Guest Writer Bryan Davis and “The Hero Door”

by Mark T. Hancock · 1 comment

Bryan Davis is the author of Dragons in our Midst, Oracles of Fire, and Echoes from the Edge, three series filled with fantasy, adventure, and mystery suitable for your entire family. I met Bryan at a Writer’s Conference where we swapped “leaving the gate” stories and he graciously agreed to share his with you here. Enjoy.

I was good at my job. Everyone in my company knew it, and they relied on my computer expertise daily. Being a helpful, dependable worker who was seen by his peers and supervisor as a godly, competent professional pleased me … for the most part.

As the years dragged on, a nagging doubt never went away. My daily tasks certainly helped the company’s bottom line, but the labors that consumed most of my time were not making an eternal impact. Every computer program I wrote would eventually be forsaken and forgotten.

Since I am the father of seven children, the burden to produce income never went away. Even though what I was doing seemed so temporal, I forced myself to be satisfied, because providing for my children was essential, the responsibility of a good husband and father. How could I do otherwise?

Yet, something burned inside, a fire that refused to stop stinging my soul. This Scripture continued to come to mind. “Seek first His kingdom and His righteousness, and all these things will be added to you.” (Matthew 6:33)

Seek the holy things first! Make an eternal impact! The call never ceased, morning or night. I had to answer it, but I had no idea how.

One day, my wife and I were discussing how to infuse in our children a desire to write. To this point they had found writing to be drudgery. I offered to write a story and to get them involved in the creative process. During my leisure time, I was able to create a chapter each week, and my wife read the new entries out loud during our family times on Friday evenings. After each reading, I asked our children to offer their ideas about what would happen next in the story. Then I would try to implement their ideas during my next week of writing.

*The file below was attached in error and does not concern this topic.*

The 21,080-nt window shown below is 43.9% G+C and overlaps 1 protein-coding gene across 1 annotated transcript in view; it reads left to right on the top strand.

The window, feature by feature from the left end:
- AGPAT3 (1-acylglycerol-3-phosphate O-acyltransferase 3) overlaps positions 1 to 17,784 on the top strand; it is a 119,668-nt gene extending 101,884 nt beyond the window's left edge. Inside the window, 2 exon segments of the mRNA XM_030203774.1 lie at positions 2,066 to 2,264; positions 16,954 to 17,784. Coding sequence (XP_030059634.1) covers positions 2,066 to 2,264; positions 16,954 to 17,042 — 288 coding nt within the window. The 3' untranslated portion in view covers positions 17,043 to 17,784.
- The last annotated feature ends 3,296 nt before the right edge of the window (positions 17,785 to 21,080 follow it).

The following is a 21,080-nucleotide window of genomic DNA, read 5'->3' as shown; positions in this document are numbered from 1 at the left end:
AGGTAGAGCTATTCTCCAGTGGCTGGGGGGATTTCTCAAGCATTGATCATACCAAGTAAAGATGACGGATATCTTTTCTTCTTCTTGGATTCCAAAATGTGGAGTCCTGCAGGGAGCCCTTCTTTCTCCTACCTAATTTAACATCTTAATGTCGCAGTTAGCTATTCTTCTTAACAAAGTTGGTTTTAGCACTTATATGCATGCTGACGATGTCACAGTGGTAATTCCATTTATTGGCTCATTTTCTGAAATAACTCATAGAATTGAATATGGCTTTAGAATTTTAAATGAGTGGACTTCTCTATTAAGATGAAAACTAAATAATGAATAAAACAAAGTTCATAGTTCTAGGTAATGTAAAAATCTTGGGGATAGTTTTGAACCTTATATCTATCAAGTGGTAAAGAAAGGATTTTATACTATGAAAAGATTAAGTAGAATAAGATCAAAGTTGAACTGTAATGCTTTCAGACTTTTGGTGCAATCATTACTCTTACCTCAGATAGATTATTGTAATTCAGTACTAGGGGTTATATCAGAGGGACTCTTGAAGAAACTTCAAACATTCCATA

The process worked very well, and my children soon learned to love creative writing. I didn’t expect, however, that this experiment would ignite a passion in me to write. I saw how powerful storytelling could be, and the thought of writing stories stoked that burning flame. This could be the answer to the question I had been pondering.

I set out to learn the writing craft and progressed quite well. After two years at this pursuit, I had a dream one night about a boy who could breathe fire. I told my eldest son about it, and we brainstormed an idea for a new story. During the next year, I wrote a novel I called Dragons in our Midst. It incorporated my heart and passion, and I believed it would deliver an eternal impact.

I submitted proposals to many publishers only to be turned down again and again. After eight years of trying during which I received more than two hundred rejections, I wondered what I could be doing wrong. I believed God gave me the idea for the story, and the burning passion to make an eternal impact continued to drive me forward in spite of the rejections. Something had to be missing.